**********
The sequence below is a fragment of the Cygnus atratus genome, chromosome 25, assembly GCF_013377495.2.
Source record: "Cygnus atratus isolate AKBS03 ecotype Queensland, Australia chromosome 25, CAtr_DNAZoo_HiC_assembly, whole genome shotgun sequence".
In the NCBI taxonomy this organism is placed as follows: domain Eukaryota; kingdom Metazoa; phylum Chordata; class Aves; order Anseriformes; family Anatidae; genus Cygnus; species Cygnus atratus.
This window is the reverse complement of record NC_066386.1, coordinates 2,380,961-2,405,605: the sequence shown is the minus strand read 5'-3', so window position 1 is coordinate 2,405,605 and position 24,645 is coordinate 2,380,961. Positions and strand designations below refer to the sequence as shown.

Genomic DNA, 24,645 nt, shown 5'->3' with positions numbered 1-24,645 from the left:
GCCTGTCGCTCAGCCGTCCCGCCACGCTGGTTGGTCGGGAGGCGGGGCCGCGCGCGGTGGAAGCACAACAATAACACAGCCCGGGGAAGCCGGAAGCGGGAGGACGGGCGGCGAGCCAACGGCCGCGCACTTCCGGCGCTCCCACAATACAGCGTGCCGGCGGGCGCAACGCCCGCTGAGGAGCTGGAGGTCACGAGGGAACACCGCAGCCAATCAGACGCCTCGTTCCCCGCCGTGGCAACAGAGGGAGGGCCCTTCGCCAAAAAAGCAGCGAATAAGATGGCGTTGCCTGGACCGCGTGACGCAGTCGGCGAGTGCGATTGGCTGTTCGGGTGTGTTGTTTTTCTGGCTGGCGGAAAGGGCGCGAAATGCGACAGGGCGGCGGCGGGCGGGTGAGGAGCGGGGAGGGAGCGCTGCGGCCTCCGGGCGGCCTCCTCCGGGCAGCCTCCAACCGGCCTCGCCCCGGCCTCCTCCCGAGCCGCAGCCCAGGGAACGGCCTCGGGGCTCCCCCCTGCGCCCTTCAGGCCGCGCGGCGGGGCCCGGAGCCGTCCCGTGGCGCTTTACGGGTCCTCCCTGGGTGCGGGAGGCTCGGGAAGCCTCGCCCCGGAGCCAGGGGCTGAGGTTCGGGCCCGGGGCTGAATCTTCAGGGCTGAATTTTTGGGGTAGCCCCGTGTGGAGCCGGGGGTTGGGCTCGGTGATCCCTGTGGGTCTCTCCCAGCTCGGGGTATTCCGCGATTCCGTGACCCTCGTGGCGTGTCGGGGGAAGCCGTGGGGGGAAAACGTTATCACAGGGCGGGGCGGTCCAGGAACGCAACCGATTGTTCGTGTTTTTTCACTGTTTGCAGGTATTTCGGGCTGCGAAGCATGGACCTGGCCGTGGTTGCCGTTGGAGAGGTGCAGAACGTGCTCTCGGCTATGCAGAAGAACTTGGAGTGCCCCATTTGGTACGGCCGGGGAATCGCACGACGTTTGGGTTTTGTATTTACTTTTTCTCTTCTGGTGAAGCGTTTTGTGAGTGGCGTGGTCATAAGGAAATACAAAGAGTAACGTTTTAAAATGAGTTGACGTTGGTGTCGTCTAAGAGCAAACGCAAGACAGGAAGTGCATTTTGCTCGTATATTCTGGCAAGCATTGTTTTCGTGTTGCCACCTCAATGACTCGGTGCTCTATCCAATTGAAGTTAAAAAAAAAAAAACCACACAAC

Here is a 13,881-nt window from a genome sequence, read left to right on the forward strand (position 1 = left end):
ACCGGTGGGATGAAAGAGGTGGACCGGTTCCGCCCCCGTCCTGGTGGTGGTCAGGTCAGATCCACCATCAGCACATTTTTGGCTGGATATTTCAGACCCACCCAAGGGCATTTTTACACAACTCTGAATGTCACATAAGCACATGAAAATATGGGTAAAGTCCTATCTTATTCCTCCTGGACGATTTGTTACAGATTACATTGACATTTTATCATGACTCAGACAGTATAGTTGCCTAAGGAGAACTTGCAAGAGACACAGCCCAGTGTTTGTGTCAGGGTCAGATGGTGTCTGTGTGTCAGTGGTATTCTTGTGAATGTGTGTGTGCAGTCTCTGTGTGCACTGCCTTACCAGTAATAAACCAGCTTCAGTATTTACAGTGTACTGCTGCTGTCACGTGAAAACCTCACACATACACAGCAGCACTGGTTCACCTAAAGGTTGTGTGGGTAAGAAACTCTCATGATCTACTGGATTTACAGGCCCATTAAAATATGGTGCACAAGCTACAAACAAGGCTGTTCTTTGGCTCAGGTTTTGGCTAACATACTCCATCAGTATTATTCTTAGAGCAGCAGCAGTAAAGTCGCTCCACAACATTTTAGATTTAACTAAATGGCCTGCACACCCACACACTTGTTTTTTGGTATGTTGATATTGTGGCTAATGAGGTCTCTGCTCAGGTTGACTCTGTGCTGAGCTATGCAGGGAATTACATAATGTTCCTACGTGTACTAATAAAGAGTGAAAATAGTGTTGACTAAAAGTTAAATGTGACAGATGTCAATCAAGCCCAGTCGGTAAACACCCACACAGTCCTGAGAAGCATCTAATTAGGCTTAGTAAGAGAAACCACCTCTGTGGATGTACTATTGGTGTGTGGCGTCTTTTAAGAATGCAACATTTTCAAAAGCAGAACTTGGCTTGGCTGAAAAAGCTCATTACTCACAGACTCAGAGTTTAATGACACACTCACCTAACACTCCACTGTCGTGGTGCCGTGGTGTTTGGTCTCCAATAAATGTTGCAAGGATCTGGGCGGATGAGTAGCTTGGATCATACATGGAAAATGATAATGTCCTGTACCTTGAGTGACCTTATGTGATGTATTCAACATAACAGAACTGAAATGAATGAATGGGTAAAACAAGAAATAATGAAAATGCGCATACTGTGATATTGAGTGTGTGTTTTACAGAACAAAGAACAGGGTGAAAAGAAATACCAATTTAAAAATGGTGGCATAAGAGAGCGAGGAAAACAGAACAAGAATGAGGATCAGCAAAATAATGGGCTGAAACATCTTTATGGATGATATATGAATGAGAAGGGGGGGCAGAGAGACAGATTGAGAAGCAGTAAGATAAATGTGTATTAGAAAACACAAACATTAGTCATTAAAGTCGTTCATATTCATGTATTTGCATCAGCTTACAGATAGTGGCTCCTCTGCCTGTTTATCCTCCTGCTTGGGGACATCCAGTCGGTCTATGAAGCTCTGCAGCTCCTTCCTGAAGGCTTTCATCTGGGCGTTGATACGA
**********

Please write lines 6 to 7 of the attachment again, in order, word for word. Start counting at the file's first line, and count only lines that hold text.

GCCTGTCGCTCAGCCGTCCCGCCACGCTGGTTGGTCGGGAGGCGGGGCCGCGCGCGGTGGAAGCACAACAATAACACAGCCCGGGGAAGCCGGAAGCGGGAGGACGGGCGGCGAGCCAACGGCCGCGCACTTCCGGCGCTCCCACAATACAGCGTGCCGGCGGGCGCAACGCCCGCTGAGGAGCTGGAGGTCACGAGGGAACACCGCAGCCAATCAGACGCCTCGTTCCCCGCCGTGGCAACAGAGGGAGGGCCCTTCGCCAAAAAAGCAGCGAATAAGATGGCGTTGCCTGGACCGCGTGACGCAGTCGGCGAGTGCGATTGGCTGTTCGGGTGTGTTGTTTTTCTGGCTGGCGGAAAGGGCGCGAAATGCGACAGGGCGGCGGCGGGCGGGTGAGGAGCGGGGAGGGAGCGCTGCGGCCTCCGGGCGGCCTCCTCCGGGCAGCCTCCAACCGGCCTCGCCCCGGCCTCCTCCCGAGCCGCAGCCCAGGGAACGGCCTCGGGGCTCCCCCCTGCGCCCTTCAGGCCGCGCGGCGGGGCCCGGAGCCGTCCCGTGGCGCTTTACGGGTCCTCCCTGGGTGCGGGAGGCTCGGGAAGCCTCGCCCCGGAGCCAGGGGCTGAGGTTCGGGCCCGGGGCTGAATCTTCAGGGCTGAATTTTTGGGGTAGCCCCGTGTGGAGCCGGGGGTTGGGCTCGGTGATCCCTGTGGGTCTCTCCCAGCTCGGGGTATTCCGCGATTCCGTGACCCTCGTGGCGTGTCGGGGGAAGCCGTGGGGGGAAAACGTTATCACAGGGCGGGGCGGTCCAGGAACGCAACCGATTGTTCGTGTTTTTTCACTGTTTGCAGGTATTTCGGGCTGCGAAGCATGGACCTGGCCGTGGTTGCCGTTGGAGAGGTGCAGAACGTGCTCTCGGCTATGCAGAAGAACTTGGAGTGCCCCATTTGGTACGGCCGGGGAATCGCACGACGTTTGGGTTTTGTATTTACTTTTTCTCTTCTGGTGAAGCGTTTTGTGAGTGGCGTGGTCATAAGGAAATACAAAGAGTAACGTTTTAAAATGAGTTGACGTTGGTGTCGTCTAAGAGCAAACGCAAGACAGGAAGTGCATTTTGCTCGTATATTCTGGCAAGCATTGTTTTCGTGTTGCCACCTCAATGACTCGGTGCTCTATCCAATTGAAGTTAAAAAAAAAAAAACCACACAAC

Here is a 13,881-nt window from a genome sequence, read left to right on the forward strand (position 1 = left end):